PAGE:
From 9-14 miles the course was essentially flat through the Estate's woodland paths.  I tried to get some pictures of the rhododendrons and bluebells, but only got green blur as I passed.  I gently eased back away from the sharp end of the race and made a serious effort to allow some recovery before the hilly second half came upon me.  The effort wasn't enough.  At 14 miles, I trudged up the hill from the estuary and woodlands and just kept feeling less energetic with each step.  All of the niggles I'd picked up in Sussex and Exmoor started to show up.  I could tell that the legs were willing, but not at a particularly challenging pace.  By 15 miles, at the course high point, I had to have a long walk to eat and wait for the energy to rebuild.

At least when you're walking you can take pictures of the pretty flowers...

Some downhills helped get my legs moving again until we reached the beach at Bigbury-on-Sea.  With the tides out, we were able to run the beach around the point instead of up and over it.

I wasn't particularly relishing more sandy beach after the early races, but the sand was generally firm and good for running.  I started to feel a bit more energetic again and got back down to 8-minute miling along the beach. 

Hurrah, firm sand and fast (or less slow) running!

Then came the nasty five miles of short-sharp hills to the finish.  Each hill was only 70-100m high, but they were on 1:4 to 1:8 gradients - not what you need to climb after 21 miles.  Fortunately, the downhills were similarly graded, so I was able to keep up a reasonable average pace.

Now that is a hill.  The path zig-zags up it, because it's just too steep for a straight-on assault.

Eventually, I got to the "One mile to go!" sign (lying by about .7 miles) and knew there was only the river crossing and short hill up from the bank left between me and a well-earned beer.  The river crossing was energizing - the tide was out, so the water that remained was only about a foot deep, and a few steps wide in three or four channels.  Splashing through the cold, clear water felt wonderful on my tired feet.  Then I climbed up the road and prepared for one last push to the finish.  Then the marshal said "turn right".  At some point between the start and reaching this point, the course had been re-routed off this little section of road and back up the path we started on - that nice long downhill start.  With an extra half mile of technical trail before the interminable hill to the finish (well, that's how it felt, in spite of being entirely runnable without 27 miles in the legs), my remaining energy dropped away like a stone and I plodded away until the final trot to the line.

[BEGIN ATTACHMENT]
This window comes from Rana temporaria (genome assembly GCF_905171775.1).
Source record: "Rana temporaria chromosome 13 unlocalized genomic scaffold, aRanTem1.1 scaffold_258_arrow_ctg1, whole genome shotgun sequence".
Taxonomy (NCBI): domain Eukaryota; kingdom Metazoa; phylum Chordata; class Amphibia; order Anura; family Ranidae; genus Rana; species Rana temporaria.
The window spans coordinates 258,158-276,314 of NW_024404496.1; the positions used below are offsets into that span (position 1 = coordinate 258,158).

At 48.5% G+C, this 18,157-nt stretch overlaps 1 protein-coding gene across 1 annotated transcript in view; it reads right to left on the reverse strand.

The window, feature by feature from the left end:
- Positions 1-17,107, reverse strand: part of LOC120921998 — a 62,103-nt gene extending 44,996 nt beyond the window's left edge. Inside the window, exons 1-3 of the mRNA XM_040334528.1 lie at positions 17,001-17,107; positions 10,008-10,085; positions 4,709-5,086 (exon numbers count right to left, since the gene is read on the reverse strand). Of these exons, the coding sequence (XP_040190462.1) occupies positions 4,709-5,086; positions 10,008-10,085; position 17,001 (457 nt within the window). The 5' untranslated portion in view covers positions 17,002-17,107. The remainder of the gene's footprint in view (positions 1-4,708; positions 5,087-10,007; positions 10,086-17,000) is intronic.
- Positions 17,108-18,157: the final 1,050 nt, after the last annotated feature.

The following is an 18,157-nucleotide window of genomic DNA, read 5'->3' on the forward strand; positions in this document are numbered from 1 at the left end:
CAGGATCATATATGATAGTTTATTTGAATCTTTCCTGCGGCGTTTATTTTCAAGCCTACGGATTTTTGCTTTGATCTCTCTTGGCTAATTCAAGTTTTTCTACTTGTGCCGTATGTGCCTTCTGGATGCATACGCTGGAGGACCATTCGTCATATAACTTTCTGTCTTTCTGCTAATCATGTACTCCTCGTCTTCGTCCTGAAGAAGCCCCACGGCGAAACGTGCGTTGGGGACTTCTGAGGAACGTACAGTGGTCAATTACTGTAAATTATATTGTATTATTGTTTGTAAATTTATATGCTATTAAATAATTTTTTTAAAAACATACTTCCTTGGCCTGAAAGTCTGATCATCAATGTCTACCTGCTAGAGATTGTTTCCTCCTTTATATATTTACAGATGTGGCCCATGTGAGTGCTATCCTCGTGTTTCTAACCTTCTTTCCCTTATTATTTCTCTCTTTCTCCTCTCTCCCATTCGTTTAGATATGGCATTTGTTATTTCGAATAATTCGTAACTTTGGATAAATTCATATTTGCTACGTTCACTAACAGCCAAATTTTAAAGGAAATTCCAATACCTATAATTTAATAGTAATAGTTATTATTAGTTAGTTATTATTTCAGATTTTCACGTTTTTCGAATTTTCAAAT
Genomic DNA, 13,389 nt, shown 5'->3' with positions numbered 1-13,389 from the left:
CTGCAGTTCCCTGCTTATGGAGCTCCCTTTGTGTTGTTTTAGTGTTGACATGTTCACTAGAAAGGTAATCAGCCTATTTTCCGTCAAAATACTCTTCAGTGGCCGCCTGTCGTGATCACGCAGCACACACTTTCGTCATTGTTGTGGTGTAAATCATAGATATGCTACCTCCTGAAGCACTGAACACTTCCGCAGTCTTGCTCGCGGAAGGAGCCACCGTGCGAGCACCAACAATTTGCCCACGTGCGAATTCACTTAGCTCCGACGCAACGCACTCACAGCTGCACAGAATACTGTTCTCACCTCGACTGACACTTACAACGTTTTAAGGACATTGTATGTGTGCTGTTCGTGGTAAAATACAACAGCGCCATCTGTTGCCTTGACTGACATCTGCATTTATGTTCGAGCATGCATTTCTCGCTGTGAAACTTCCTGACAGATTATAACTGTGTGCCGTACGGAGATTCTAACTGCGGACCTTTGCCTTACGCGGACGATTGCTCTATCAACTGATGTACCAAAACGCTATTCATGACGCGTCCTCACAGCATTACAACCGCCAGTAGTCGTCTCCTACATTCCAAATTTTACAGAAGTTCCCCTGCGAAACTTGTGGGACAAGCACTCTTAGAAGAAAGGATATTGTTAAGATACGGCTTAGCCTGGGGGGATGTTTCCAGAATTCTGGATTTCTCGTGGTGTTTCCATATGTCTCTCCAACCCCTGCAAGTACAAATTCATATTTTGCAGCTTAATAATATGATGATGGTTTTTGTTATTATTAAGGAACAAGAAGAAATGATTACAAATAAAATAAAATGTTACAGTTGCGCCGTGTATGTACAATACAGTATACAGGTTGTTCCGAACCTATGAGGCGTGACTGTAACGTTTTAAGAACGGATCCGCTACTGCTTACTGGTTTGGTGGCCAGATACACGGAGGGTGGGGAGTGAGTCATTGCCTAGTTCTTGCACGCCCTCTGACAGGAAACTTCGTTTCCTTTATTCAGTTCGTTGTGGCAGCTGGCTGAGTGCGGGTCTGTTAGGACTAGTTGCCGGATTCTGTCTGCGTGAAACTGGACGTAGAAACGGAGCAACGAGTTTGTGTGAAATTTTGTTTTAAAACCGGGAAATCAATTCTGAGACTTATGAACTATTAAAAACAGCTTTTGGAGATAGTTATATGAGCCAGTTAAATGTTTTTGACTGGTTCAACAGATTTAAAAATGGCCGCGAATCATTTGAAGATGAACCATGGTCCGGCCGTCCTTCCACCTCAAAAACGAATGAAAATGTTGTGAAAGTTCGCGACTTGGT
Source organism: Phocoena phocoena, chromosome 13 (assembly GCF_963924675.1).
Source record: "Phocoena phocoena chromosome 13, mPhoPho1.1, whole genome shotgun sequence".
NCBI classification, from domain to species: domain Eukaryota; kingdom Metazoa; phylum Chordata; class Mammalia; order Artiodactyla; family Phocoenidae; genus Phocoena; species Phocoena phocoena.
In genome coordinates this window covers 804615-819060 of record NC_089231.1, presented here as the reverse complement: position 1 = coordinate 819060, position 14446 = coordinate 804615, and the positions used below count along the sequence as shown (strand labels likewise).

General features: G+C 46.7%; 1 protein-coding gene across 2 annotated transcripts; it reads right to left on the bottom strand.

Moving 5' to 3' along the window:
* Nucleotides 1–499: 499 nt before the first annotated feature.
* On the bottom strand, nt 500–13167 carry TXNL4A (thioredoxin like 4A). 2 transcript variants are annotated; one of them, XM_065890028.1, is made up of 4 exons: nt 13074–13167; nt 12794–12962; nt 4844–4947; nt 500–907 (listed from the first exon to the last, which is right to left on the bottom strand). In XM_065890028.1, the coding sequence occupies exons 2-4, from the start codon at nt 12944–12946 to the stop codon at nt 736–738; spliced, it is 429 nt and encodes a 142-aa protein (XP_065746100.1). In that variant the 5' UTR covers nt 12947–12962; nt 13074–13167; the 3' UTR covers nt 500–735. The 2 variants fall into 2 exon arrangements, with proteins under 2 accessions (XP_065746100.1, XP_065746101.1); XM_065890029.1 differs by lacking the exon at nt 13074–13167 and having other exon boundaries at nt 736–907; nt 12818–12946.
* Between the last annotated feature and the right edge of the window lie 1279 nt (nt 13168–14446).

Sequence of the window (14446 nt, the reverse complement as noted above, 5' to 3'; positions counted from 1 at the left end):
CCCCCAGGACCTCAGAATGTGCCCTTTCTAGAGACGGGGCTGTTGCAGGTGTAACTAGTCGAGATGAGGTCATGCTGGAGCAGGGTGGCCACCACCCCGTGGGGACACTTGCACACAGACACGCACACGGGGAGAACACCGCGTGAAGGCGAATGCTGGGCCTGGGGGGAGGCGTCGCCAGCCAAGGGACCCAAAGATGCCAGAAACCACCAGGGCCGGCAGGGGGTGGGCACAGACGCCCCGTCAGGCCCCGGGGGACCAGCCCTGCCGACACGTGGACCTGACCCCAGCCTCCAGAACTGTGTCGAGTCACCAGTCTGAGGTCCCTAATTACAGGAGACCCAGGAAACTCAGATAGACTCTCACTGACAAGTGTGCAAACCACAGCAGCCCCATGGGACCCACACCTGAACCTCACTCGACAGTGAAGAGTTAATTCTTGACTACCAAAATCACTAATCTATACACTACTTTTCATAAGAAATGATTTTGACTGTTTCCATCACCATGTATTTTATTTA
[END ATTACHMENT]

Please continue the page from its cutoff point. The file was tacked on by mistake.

All in all, the race itself was very hard.  I spent the last half of it feeling like I was dragging myself along, even though I was keeping on roughly the same average speed as the previous race.  My poor pace control at the start meant I suffered for longer than usual - entirely my own fault.  But, as long as there were hills around, I knew I wasn't going to struggle any more than anyone else - a strange comfort.  It was probably one more marathon than was sensible, so now it's time to relax and recover.

The CTS series was a fantastic challenge, and I hope I can get my head around it as a whole event.  Having made it to the end, I'm actually tired enough to have found myself happy today that I've got a 9-day no-run period in my training schedule.  It's been a while since I last looked at a rest period with anything other than frustration, so I guess I'd better enjoy it!

Support crew Nic, who did 4 of the halfs this series.  Thank you!


  1. Hiya! I got the tent up eventually (on saturday morning!!!!) I think we all had a fab weekend - I loved the atmosphese and the whole environment.
    You will have to come out with the Malvern Joggers one weekend!!!

  2. With any luck, Lucy, I might make one of your midweek races.